As the ‘The Future Is Here’ digital manufacturing exhibition hits our shores, we take a closer look at some potentially transformative technology.
The Future Is Here, an Alec Newson exhibition from London’s Design Museum, is being hosted and co-curated by Victoria’s RMIT University Design Hub from 29 August to 11 October this year.
The exhibition focuses on the idea that we are in the midst of a transformation that is changing the way we design, make and consume the objects we depend on.
Digital manufacturing is a key theme and the exhibition showcases its resonance in the fields of 3D printing, mobile- computer controlled cutting machines (CNC routers), the recycling of electronics, digitally fabricated homes and heavy duty corrugated cardboard.
Here’s a quick exploration into major digital manufacturing technologies.
3d printers use a variety of methods and technology to assemble physical versions of digital objects, usually by constructing a thin layer of an object at a time and then building another layer of the same object immediately on top of the prior one.
Typical materials used are alumide, steel, glass, thermoplastics (especially nylon), and certain ceramics, however most machines cannot print more than one material at a time.
In the past year alone we have reported news that a Chinese company had printed 10 houses in a day using recycled materials, that engineers have 3D printed prototypes of steel nodes and that a special 3D-printing robot can draw intricate metal structures on almost any surface.
While such stories probably sit at the gimmicky end of the spectrum, the technology is expected to have widespread application.
Designer Ron Arad was interviewed about his experiences with 3D printing prior to the original The Future Is Here exhibition at London’s Design Museum. He, like a lot of designers, regards the process as groundbreaking but also warns of its misuse.
Above: a Chines company manufactured 10 completely 3d printed homes in under 24 hours. Image: 3ders.org.
Below: A Ron Arad 3D printed building model.
"I discovered [3D printing] when it was called rapid prototyping... and I thought well 'here's another way of making things'," said Arad.
“Predictably it has become commonplace, like every good idea.”
“But if you want an analogy it is like early synthesisers [which] meant you could produce music in a different way…but after a while you just wanted to go back to the music.”
“Synthesisers were the abused and after a while so was [3D printing] technology.”
But Arad isn’t writing the technology off completely and sees the technology as the future of most industries.
“It is amazing what we can do, what we will do and what we don’t know people will do with it,” he said.
“Maybe in the future the plumber will have a machine in his van and print the S pipe according to his needs in the van."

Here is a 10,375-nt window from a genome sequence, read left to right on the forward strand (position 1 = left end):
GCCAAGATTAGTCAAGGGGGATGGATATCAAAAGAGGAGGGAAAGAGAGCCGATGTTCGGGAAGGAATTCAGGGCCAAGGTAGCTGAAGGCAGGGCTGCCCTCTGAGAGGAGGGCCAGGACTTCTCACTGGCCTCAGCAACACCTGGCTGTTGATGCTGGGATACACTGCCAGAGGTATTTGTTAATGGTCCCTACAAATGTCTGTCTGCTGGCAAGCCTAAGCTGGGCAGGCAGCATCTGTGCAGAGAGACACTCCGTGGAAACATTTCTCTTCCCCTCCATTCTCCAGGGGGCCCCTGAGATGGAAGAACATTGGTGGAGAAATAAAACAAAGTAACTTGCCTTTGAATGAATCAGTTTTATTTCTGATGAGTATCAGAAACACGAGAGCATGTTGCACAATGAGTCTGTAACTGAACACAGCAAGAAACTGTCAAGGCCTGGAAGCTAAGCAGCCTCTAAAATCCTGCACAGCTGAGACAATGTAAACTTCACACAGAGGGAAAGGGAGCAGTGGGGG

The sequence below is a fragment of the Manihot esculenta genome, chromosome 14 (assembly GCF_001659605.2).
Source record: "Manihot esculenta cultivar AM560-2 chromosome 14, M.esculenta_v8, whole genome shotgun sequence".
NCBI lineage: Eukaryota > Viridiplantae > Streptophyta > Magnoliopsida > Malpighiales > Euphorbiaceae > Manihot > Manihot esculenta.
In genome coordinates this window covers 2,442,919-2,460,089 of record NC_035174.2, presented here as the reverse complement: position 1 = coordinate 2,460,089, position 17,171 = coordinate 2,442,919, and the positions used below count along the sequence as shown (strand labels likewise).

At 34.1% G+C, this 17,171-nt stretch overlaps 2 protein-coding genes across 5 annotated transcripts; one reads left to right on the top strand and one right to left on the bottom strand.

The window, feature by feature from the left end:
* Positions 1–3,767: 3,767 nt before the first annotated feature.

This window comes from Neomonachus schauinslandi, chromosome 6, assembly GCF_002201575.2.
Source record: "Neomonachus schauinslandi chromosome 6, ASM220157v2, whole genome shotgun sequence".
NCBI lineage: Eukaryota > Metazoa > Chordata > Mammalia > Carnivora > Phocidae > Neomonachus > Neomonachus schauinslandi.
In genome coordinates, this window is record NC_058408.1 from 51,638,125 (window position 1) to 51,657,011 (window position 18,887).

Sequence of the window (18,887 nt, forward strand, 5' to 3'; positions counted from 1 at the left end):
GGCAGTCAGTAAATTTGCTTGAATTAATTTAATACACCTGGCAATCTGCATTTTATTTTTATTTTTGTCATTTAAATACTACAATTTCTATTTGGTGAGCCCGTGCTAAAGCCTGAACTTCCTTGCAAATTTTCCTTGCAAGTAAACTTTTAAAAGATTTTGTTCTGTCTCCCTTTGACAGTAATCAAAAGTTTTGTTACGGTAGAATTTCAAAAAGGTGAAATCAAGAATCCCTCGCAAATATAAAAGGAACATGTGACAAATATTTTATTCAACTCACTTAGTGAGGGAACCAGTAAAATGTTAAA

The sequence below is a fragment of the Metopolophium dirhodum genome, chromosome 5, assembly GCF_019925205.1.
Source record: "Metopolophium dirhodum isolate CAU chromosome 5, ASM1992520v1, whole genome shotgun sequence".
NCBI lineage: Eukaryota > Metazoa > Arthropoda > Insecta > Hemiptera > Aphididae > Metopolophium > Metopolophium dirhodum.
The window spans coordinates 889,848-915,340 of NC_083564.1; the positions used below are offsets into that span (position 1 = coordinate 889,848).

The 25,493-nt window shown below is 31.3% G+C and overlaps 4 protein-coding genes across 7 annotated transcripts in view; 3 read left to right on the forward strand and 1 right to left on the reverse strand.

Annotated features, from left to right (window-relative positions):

Below: The latest metal and plastic prints. Images: Fields of Activity
Onsite CNC routing, digitally manufactured homes and furniture
Pre-fab homes and CNC routing aren’t new to the industry, and factory fabrication of homes and buildings is seeing consistent use in Australia. Just in May we reported that a nine-storey Melbourne apartment building had been manufactured offsite before being constructed onsite in just five days.
But companies like the UK’s Facit Homes and Grow CNC are now taking this process of digital manufacturing direct to the construction site to further streamline the process.
Facit Homes is an architecture, design, manufacturing and environmental engineering company that design and digitally manufacture homes.
Facit Homes director, Buce Bell says by having control of the project from design to finish enables him to streamline and add detail insitu.
“It gives us real control over our projects so it means that we can guarantee the quality and performance, but also as designers you get to control the details.”
“By combining all the skills and trades in one company, so your contractor, designer and specialist consultants, we make a much more streamlined product for the client, but also a better end product,” Bell said.
“We make it’s much more integrated and much less fragmented, much in the same way that companies who manufacture products do. “
Where Facit Homes and Grow CNC differ from other companies is that they have now mobilised the process of digital manufacturing. Facit Homes deliver their CNC routing machine to the construction site in a container and digitally manufacture their project’s structures onsite. The CNC router that Grow CNC use is even more mobile; it is the world’s first portable and modular CNC router and can transported site to site by one person.
Micheal Warren, Grow CNC founder had been using CNC machines for years but couldn’t understand why anyone hadn’t bridged the gap between handheld routers and expensive stationary machines.
Warren’s machine is controlled by an interface on his Iphone and it differs from other machines in that its cutting tool mounts directly to the material it’s cutting rather than traditional machines which clamp the material to be routed to a stationary bed.
It benefits quick and easy construction and Warren says he has constructed everything from circuit boards to furniture.